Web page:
The 8th book in the series, it begins with an author's note that although it has characters from the previous books, it is a stand-alone tale. Perhaps that is true, but I doubt I would have been as invested in the adventures of the main character, Is (half sister to the indomitable Dido Twite), had I not been first introduced to her in Dido and Pa. Nor would the news at the end about the identity of the new king have any impact without knowing the characters from the earlier books. For those who've enjoyed the earlier books, however, this is an engaging continuation of the series.
As with many of Aiken's books, the story has greedy adults taking advantage of vulnerable children, with a plucky young heroine determined to set things right. Hundreds of children -- many of them homeless or runaways -- are tricked into trains taking them from London to the far north, only to be forced into dangerous work as slaves in the coal mines and foundries. Amid the dangers are a cast of intriguing characters, including a despicably evil "king" who aspires to take over all of England, as well as just enough good-hearted adults to give Is help and hope.
At the request of her dying uncle, Isabella "Is" Twite, little sister to Penelope and Dido, confronts her other uncle--the wicked one--and rescues her lost cousin. The fantastic plot here is admittedly based on Joan Aiken's and Jane Aiken Hodge's own childhood imaginings. Abednego Desmond Twite was an unsatisfactory father; his brother Roy is the complete evil capitalist who takes over the whole town of Blastburn, forces all the children to work in mines, and declares himself king of Northern England.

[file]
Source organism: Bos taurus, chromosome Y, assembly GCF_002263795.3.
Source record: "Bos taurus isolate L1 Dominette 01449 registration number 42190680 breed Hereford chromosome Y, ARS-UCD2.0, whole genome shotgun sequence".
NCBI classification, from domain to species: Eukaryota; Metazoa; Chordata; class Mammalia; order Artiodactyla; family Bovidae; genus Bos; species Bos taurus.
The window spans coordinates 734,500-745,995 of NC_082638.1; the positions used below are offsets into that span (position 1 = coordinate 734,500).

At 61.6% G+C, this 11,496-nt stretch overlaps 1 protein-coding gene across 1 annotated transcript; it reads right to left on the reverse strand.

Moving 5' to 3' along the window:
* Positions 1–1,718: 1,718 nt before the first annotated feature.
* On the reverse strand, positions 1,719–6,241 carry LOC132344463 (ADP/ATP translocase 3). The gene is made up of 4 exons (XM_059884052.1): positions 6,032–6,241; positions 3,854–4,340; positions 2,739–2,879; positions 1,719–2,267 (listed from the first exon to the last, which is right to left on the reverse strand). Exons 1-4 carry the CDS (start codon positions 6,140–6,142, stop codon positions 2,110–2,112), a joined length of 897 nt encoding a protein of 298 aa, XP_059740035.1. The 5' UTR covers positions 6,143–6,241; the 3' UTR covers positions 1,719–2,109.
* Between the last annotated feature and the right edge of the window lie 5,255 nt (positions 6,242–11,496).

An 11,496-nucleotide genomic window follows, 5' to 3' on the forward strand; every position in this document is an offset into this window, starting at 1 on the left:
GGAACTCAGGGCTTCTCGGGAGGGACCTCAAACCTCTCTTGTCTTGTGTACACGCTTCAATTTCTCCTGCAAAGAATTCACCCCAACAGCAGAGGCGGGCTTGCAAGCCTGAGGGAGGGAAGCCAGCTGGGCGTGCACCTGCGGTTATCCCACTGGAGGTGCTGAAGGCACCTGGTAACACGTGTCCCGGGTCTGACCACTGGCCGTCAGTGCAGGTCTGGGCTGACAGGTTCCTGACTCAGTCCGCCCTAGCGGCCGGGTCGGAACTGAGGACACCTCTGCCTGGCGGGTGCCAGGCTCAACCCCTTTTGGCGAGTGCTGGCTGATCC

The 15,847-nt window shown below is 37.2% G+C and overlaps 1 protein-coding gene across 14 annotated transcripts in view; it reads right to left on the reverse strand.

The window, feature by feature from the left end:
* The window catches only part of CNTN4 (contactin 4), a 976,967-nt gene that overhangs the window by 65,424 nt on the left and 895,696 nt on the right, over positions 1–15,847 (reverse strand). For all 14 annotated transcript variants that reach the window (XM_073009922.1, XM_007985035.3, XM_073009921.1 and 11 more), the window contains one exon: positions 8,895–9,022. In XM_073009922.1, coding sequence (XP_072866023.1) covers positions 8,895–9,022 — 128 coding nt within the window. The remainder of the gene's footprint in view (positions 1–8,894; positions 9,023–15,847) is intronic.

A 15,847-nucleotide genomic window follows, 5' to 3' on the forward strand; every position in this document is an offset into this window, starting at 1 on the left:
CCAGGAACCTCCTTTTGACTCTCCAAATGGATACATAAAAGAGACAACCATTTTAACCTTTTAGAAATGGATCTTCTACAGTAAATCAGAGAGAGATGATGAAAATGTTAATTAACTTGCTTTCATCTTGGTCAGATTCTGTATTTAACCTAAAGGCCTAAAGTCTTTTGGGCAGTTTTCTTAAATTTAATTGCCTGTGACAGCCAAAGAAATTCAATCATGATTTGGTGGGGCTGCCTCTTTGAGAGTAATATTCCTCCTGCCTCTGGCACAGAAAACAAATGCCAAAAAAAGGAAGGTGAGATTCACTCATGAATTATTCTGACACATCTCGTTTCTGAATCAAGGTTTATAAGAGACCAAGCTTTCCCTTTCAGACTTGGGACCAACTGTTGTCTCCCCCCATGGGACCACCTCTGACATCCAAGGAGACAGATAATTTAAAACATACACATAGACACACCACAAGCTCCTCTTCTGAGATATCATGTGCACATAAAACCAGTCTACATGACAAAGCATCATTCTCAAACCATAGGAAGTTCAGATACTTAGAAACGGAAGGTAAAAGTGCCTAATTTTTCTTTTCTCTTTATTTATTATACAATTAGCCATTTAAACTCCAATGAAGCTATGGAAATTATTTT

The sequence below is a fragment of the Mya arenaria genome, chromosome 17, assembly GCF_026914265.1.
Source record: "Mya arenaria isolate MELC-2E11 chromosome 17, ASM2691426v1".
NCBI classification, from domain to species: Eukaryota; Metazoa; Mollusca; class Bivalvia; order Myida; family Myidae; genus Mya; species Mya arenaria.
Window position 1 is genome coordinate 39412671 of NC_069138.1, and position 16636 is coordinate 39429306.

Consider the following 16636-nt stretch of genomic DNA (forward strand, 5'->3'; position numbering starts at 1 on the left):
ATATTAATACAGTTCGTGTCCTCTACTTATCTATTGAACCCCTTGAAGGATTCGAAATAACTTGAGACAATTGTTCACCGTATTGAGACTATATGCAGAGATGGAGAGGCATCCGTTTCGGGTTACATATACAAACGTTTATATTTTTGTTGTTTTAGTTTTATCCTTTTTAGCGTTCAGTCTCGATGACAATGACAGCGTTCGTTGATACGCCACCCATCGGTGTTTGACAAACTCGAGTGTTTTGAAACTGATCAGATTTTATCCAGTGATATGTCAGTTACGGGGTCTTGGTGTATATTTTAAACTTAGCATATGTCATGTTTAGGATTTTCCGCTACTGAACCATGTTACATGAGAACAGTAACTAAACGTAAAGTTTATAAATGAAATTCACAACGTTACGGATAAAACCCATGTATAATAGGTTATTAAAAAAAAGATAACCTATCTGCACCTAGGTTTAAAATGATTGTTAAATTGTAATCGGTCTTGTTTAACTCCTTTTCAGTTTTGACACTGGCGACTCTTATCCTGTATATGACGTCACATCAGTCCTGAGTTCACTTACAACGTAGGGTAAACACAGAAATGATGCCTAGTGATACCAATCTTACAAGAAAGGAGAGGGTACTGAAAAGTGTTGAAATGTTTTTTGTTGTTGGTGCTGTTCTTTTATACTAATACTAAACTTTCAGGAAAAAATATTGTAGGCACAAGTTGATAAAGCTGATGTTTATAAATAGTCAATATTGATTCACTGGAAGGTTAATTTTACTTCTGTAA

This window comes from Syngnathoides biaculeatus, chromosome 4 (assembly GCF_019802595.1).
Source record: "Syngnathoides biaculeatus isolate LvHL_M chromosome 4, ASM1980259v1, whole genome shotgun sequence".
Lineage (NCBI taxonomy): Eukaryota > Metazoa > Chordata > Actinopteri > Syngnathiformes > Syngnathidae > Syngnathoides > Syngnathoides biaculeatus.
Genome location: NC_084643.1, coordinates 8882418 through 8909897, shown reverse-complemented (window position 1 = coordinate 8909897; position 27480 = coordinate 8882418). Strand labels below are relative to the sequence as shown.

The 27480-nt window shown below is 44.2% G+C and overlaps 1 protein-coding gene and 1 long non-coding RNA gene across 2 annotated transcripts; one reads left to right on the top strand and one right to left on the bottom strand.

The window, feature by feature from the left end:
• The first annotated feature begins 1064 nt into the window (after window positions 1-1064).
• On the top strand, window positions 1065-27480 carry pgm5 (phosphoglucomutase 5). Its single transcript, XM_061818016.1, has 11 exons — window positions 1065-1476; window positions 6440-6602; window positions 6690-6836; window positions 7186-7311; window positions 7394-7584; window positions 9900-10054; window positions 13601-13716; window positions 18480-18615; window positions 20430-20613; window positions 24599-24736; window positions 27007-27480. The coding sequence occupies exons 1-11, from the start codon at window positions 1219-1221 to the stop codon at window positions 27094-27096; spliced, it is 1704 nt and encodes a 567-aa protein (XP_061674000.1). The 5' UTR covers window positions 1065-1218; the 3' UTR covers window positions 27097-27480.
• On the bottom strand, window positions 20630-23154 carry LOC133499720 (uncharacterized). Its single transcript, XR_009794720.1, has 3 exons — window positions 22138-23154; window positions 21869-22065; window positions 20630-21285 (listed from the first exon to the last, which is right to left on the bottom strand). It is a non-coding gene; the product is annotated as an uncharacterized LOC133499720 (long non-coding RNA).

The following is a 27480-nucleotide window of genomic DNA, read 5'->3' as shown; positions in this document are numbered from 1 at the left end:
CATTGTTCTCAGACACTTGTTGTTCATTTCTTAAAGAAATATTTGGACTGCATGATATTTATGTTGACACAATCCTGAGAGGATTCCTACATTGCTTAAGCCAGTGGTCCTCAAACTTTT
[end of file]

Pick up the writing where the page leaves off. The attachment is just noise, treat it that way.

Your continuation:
Should children absorb this stereotype? By all means...because in the real world nobody like Roy Twite ever existed, or ever will. That's what makes him such a delightful super-villain, such a fitting proof that Is's super-girl powers are equal to if not greater than Dido's. It also shows, in the unlikely event that children think about the political overtones of comic adventure stories, how improbable the whole Marxist economic paradigm always was.
To be fair i didn't realise this was part of a series when I started it. You don't have to be familiar with the previous books but it might bring a bit more colour into the world. My problem with it was the pacing. We start off super strong and then somehow get bogged down in a lot of filler that could have been used to pull the plot but doesn't which makes the climax fall flat. The other problem I had was with emotional moments or lack there of. Theres a part (not a spoiler) where a small child sees a dead body and its just all shrugged off by everyone. It felt very alien at times.
This is one of my favorite books in the series. I love Is, her pluckiness that is somehow different from Dido, her resourcefulness, and her loyalty. The supporting characters are varied and rich, and the plot is satisfyingly fantastic while somehow also having a realistic (sad) twist. As usual, the good guys triumph over the bad, but not without paying a cost.
Always liked Aiken's world, of a not-so fictitious London peopled by vividly coloured characters. First time meeting Is, having always dealt with the elder sibling Dido, but the family traits carry. The story is captivating, though the ending is a bit rushed